From the time the Admiral Theater was shuttered in 1989 – then saved – its future as a moviehouse was never fully guaranteed, until now, with its transformation to a first-run fourplex, celebrated last night. The gala included a ribboncutting with a “ribbon” made of film (across the center of the photo), presided over by Southwest Seattle Historical Society executive director Clay Eals (below left), whose involvement dates back to leading the campaign to save it:
Eals proclaimed that everyone there last night was “standing in history.” The ribboncutting was the kickoff to a night in which four movies, from The Admiral’s “Four Eras,” were screened – as detailed here, from silent movies celebrating the building’s early history as The Portola, through a brand-new (and very popular) film.
This happened six months after the restoration work at the circa-1942 moviehouse started in earnest, more than a quarter century after it was designated a city landmark as part of the Southwest Seattle Historical Society campaign to save it. The company that owned it in the late ’80s abruptly decided to close it in 1989, and said the following year that it might not ever be a moviehouse again.
That was proven wrong after local entrepreneur Marc Gartin bought it in 1992. (He owns it to this day.) He was thanked last night by Sol Baron from Faraway Entertainment, which runs the moviehouse business and collaborated on the renovation plan, which was officially announced two years ago:
(WSB photo, February 2015)
7:18 AM: Good morning. No incidents so far reported in, or on the outbound routes from, West Seattle.
DELRIDGE RAPIDRIDE DECISIONMAKING: Two ways to hear about and comment on proposed options for converting Metro Route 120 to Delridge RapidRide H Line – SDOT reps will be out at bus stops along Delridge 4:30-6:30 pm today, and then at 6:30 pm, a project spokesperson is on the agenda at the West Seattle Transportation Coalition meeting at Neighborhood House’s High Point Center (6400 Sylvan Way SW).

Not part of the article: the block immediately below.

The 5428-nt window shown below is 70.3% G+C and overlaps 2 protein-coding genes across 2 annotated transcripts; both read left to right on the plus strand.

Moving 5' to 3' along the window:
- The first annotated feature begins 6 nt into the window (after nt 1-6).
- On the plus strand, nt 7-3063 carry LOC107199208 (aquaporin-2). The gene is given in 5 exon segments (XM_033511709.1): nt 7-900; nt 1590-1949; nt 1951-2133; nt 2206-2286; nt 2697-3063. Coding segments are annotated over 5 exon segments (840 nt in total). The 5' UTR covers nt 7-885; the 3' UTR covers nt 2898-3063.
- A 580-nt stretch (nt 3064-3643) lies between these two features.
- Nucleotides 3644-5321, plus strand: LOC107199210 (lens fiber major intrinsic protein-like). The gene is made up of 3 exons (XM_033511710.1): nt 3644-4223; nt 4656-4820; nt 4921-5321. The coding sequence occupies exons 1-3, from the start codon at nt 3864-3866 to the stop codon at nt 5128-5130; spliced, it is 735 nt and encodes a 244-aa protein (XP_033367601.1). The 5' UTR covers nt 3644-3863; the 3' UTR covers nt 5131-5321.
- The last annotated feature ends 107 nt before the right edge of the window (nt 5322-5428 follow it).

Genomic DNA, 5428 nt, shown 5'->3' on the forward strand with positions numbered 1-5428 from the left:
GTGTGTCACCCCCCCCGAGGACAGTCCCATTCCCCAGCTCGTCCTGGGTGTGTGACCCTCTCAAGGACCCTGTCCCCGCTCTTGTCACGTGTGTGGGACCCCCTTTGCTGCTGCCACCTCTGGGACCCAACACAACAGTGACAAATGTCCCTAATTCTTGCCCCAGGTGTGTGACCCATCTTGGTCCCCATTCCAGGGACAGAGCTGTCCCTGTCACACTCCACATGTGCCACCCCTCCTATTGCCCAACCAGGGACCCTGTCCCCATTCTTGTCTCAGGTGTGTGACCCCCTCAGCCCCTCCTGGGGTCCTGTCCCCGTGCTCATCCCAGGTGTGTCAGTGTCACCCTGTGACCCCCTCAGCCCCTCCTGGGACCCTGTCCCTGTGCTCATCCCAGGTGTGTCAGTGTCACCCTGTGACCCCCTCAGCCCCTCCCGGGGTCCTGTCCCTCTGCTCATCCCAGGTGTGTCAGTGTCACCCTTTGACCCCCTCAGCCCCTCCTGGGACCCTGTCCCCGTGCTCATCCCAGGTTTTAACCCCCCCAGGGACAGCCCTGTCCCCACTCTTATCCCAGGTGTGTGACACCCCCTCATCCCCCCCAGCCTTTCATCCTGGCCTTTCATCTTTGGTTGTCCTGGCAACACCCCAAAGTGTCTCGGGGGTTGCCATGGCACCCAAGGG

7:35 AM: From the scanner, “piece of wood in the roadway” on the eastbound bridge. Didn’t catch where, but police are being sent to handle it.
7:41 AM: Metro just sent a text alert that what was supposed to be the 7:10 am Route 37 to downtown was running half an hour late. And here’s the tweet:
Transit Alert – The last Route 37 to downtown Seattle due to leave SW Oregon St & 35 Av SW at 7:10 AM will operate about :30 late.
— King County Metro (@kcmetrobus) March 23, 2017
8:09 AM: If you drive surface Alaskan Way, we’re hearing scanner discussion of a “two-mile” backup of semitrucks.
8:26 AM: Police report over the air that the trucks “are starting to move.”
Three more things to report from the Crime Watch files before the night’s out:
GUNFIRE FOLLOWUP: We did finally get the police report on the North Delridge gunfire from early Tuesday. It says the reports started coming in via 911 about 2:38 am Tuesday, centered on the 4800 block of Delridge Way SW [map]. Many heard it; no one saw it. “After an extensive area search, multiple shell casings and property damage were located in the alley behind (a redacted address in that block). Two separate calibers of spent shell casings were located – nine 9mm shell casings (and) three .45 caliber shell casings … intermixed along the alley stretched approximately 20 yards.” Four rounds hit a Honda Accord in the alley, while another hit a Land Rover, and yet another was found embedded in a garage door, while one more hit a downspout and went through a fence. The report makes one more note: “Gang-affiliated graffiti” was found on one garage door, though the resident there said it had been there for about three months. If you have any information about the case, the incident number is 2017-99086.
DUMPED BICYCLE: Does this bike look familiar?
M sent the photo, saying: “Sometime in the last 24 hours, a kids’ bike was stashed underneath a large juniper bush in my yard near Westwood. I’m sure whoever owns it would like it back.” (UPDATE, THURSDAY NIGHT: The owner’s dad saw this, and now has the bike back!)
PACKAGE THEFT: Michael e-mailed to report: “Sad to say, we had a package stolen off our porch today (Wednesday). We live near 21st and Cambridge. Just wanted to spread the word.”
Thanks to everyone who shares Crime Watch reports! Once you’ve reported it to police – 911 if it’s happening now or just happened – consider letting us know so your neighbors all around the peninsula will be aware of what happened – 206-293-6302 text or voice, firstname.lastname@example.org – thank you.